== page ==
My 9-year-old son has taken to requesting Miles stories at bedtime. I think he's probably playing me a bit, because he knows I seldom refuse the request, and because Miles stories tend to delay lights-out longer than most. But I also believe Miles' presence is still strong enough, in our house and in our lives, that he feels it, even though he was born nearly five years after Miles' death.
So I'll crawl into bed next to him and tell him about the time I sent Miles into a thicket of cattails after a duck I'd shot sailed clear across the pond we were hunting. I couldn't see Miles, but from my vantage on a short bluff above the thicket I could see the tops of the cattails shaking as he bulled through, searching for scent. When the shaking stopped suddenly, I knew he was on the bird, and I encouraged him to pick it up.
Nothing. Dead stillness. Confused now, I gave Miles the whistle command for "go" and again called him to fetch it up. This time a few cattail tops began moving slightly, in rhythm, and I could picture him in there, locked on something and just barely wagging his tail. He whined when I whistled again but still didn't move, so I whistled and barked the order in the tone he recognized as one not to cross. A half-second later he came tearing out of the cattails like a bat out of hell, yelping loudly and sporting what appeared to be a cartoon beard. I spent the ride home with his pin-cushioned head on my lap, and the next several hours removing dozens of quills from his face. I felt like a complete asshole, of course, for abusing the power I had over him, for making him fetch what his instincts correctly told him was distinctly unfetchable, and for not listening when he communicated that fact to me.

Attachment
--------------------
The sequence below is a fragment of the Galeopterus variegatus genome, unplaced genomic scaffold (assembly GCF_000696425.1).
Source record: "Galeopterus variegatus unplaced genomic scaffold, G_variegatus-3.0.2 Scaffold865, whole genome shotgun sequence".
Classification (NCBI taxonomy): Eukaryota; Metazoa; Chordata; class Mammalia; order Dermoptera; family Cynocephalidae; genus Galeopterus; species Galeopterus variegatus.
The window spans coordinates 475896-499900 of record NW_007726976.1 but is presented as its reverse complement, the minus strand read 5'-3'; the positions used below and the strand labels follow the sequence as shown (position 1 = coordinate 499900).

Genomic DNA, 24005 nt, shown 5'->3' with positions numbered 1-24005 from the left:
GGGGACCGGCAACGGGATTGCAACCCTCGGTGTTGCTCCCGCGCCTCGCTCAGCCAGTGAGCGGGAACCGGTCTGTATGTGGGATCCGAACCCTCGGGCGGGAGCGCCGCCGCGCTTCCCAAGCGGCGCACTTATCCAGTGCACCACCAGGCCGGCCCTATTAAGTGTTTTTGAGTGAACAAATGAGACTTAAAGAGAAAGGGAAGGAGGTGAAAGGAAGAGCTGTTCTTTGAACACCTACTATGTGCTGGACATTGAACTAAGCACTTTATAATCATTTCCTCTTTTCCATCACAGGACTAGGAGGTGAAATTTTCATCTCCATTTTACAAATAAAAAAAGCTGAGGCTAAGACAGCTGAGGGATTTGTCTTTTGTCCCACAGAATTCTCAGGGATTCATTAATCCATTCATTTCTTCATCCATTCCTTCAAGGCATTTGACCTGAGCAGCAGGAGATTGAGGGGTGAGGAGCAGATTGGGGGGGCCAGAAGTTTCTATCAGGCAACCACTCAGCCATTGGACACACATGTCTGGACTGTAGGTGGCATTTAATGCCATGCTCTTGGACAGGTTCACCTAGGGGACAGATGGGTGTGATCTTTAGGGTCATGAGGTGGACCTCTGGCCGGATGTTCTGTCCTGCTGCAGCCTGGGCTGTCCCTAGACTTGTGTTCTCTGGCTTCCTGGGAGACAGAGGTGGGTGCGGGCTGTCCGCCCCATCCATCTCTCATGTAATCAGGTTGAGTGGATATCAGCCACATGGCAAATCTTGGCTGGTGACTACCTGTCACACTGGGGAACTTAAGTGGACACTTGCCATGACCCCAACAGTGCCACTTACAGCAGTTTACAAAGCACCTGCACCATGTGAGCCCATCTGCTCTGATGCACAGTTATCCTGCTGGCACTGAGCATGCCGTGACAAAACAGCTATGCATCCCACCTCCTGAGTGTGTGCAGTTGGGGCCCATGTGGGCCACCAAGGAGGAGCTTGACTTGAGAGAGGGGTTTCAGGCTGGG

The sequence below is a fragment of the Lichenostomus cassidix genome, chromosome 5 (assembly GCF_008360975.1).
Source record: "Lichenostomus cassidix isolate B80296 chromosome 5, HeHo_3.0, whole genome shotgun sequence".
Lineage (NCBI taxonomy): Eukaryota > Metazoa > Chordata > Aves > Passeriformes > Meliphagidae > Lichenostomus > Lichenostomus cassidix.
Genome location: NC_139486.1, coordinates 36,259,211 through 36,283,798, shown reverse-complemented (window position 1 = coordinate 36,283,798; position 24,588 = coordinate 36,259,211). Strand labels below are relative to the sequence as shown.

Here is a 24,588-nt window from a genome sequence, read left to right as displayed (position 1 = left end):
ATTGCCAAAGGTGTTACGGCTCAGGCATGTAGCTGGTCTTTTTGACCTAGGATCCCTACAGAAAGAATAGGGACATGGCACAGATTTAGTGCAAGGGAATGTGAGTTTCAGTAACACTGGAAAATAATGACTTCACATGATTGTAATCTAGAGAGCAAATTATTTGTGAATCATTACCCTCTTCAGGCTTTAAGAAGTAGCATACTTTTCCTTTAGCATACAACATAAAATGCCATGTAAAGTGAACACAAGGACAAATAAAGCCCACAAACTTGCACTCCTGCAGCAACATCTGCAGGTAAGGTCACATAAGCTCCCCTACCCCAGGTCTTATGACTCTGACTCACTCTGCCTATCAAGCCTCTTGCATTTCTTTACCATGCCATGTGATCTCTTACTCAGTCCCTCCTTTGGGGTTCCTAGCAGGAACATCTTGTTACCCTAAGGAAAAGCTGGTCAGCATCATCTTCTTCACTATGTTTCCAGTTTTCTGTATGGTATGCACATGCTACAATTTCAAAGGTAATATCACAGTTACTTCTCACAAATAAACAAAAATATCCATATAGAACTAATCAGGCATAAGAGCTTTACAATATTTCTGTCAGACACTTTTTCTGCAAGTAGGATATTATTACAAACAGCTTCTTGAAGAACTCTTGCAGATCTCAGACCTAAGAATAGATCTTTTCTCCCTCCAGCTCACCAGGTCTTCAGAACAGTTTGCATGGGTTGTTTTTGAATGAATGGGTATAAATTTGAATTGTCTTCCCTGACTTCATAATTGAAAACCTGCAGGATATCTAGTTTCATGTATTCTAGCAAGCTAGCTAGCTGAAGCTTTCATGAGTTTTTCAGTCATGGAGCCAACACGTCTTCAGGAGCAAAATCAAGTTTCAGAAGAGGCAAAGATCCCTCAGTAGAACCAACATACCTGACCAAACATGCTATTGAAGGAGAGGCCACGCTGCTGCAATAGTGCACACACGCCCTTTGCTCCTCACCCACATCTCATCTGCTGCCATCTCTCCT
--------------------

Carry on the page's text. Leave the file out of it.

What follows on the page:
When I tell the story to my boy, I give voice to what Miles must have been thinking: Seriously, man? I mean, I know this thing is not a duck and I'm pretty sure we don't want any part of it... Really? Well, okay... ouch ouch ouch I told you, you asshole!
I don't actually use the term "asshole" when I tell the story, but he's a sharp kid and I'm pretty sure he can read between the lines.
Or I'll tell him about the first time Miles ever hunted upland birds. He was a year and a half old and our training to that point had been strictly for waterfowl retrieves. We had driven to Wisconsin for a family visit and been invited on a pheasant hunt with my dad and a handful of his hunting buddies, guys with whom I had spent a lot of time as a teenage bird hunter. Most of them had professionally trained and highly experienced upland dogs, and as is customary in such groups there was a good-natured but competitive pride over the performance of those dogs. I found myself surprised at how eager I was to impress these hunting heroes of my youth, to show them what a home-trained dog like Miles could do. I would have been supremely confident if it had been a waterfowl hunt, but I was more than a bit concerned about how Miles would stack up as an upland dog.